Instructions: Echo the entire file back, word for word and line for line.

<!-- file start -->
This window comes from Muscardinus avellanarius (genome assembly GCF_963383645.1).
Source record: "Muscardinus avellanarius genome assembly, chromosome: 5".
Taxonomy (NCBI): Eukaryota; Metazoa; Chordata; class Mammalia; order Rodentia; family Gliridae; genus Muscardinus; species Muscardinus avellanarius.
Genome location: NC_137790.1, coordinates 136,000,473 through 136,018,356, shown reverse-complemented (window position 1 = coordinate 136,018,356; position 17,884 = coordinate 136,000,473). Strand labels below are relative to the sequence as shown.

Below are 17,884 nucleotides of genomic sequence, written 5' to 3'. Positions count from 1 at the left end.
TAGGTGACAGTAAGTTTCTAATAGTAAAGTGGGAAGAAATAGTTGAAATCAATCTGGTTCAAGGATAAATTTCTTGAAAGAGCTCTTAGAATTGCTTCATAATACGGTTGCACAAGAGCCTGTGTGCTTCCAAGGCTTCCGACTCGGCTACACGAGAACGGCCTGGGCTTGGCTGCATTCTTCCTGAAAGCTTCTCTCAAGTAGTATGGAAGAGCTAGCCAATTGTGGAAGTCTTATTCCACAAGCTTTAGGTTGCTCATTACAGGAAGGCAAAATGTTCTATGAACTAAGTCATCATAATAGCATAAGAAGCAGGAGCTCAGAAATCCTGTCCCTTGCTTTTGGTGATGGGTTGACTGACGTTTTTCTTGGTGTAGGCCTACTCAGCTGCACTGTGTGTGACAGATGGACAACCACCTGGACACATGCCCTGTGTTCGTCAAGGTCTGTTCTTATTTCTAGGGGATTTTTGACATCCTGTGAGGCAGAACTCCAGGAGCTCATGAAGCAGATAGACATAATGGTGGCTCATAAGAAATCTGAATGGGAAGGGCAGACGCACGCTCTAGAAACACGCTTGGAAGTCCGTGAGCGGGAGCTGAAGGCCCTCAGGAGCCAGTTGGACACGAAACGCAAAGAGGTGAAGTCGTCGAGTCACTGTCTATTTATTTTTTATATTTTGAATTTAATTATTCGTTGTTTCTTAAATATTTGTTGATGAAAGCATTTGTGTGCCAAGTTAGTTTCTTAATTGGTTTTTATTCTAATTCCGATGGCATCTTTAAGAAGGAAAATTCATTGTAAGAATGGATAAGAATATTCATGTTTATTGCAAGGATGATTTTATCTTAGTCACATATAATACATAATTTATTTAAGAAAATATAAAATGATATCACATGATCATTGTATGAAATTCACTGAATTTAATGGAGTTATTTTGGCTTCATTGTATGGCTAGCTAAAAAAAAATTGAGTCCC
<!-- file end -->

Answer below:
This window comes from Muscardinus avellanarius (genome assembly GCF_963383645.1).
Source record: "Muscardinus avellanarius genome assembly, chromosome: 5".
Taxonomy (NCBI): Eukaryota; Metazoa; Chordata; class Mammalia; order Rodentia; family Gliridae; genus Muscardinus; species Muscardinus avellanarius.
Genome location: NC_137790.1, coordinates 136,000,473 through 136,018,356, shown reverse-complemented (window position 1 = coordinate 136,018,356; position 17,884 = coordinate 136,000,473). Strand labels below are relative to the sequence as shown.

Below are 17,884 nucleotides of genomic sequence, written 5' to 3'. Positions count from 1 at the left end.
TAGGTGACAGTAAGTTTCTAATAGTAAAGTGGGAAGAAATAGTTGAAATCAATCTGGTTCAAGGATAAATTTCTTGAAAGAGCTCTTAGAATTGCTTCATAATACGGTTGCACAAGAGCCTGTGTGCTTCCAAGGCTTCCGACTCGGCTACACGAGAACGGCCTGGGCTTGGCTGCATTCTTCCTGAAAGCTTCTCTCAAGTAGTATGGAAGAGCTAGCCAATTGTGGAAGTCTTATTCCACAAGCTTTAGGTTGCTCATTACAGGAAGGCAAAATGTTCTATGAACTAAGTCATCATAATAGCATAAGAAGCAGGAGCTCAGAAATCCTGTCCCTTGCTTTTGGTGATGGGTTGACTGACGTTTTTCTTGGTGTAGGCCTACTCAGCTGCACTGTGTGTGACAGATGGACAACCACCTGGACACATGCCCTGTGTTCGTCAAGGTCTGTTCTTATTTCTAGGGGATTTTTGACATCCTGTGAGGCAGAACTCCAGGAGCTCATGAAGCAGATAGACATAATGGTGGCTCATAAGAAATCTGAATGGGAAGGGCAGACGCACGCTCTAGAAACACGCTTGGAAGTCCGTGAGCGGGAGCTGAAGGCCCTCAGGAGCCAGTTGGACACGAAACGCAAAGAGGTGAAGTCGTCGAGTCACTGTCTATTTATTTTTTATATTTTGAATTTAATTATTCGTTGTTTCTTAAATATTTGTTGATGAAAGCATTTGTGTGCCAAGTTAGTTTCTTAATTGGTTTTTATTCTAATTCCGATGGCATCTTTAAGAAGGAAAATTCATTGTAAGAATGGATAAGAATATTCATGTTTATTGCAAGGATGATTTTATCTTAGTCACATATAATACATAATTTATTTAAGAAAATATAAAATGATATCACATGATCATTGTATGAAATTCACTGAATTTAATGGAGTTATTTTGGCTTCATTGTATGGCTAGCTAAAAAAAAATTGAGTCCC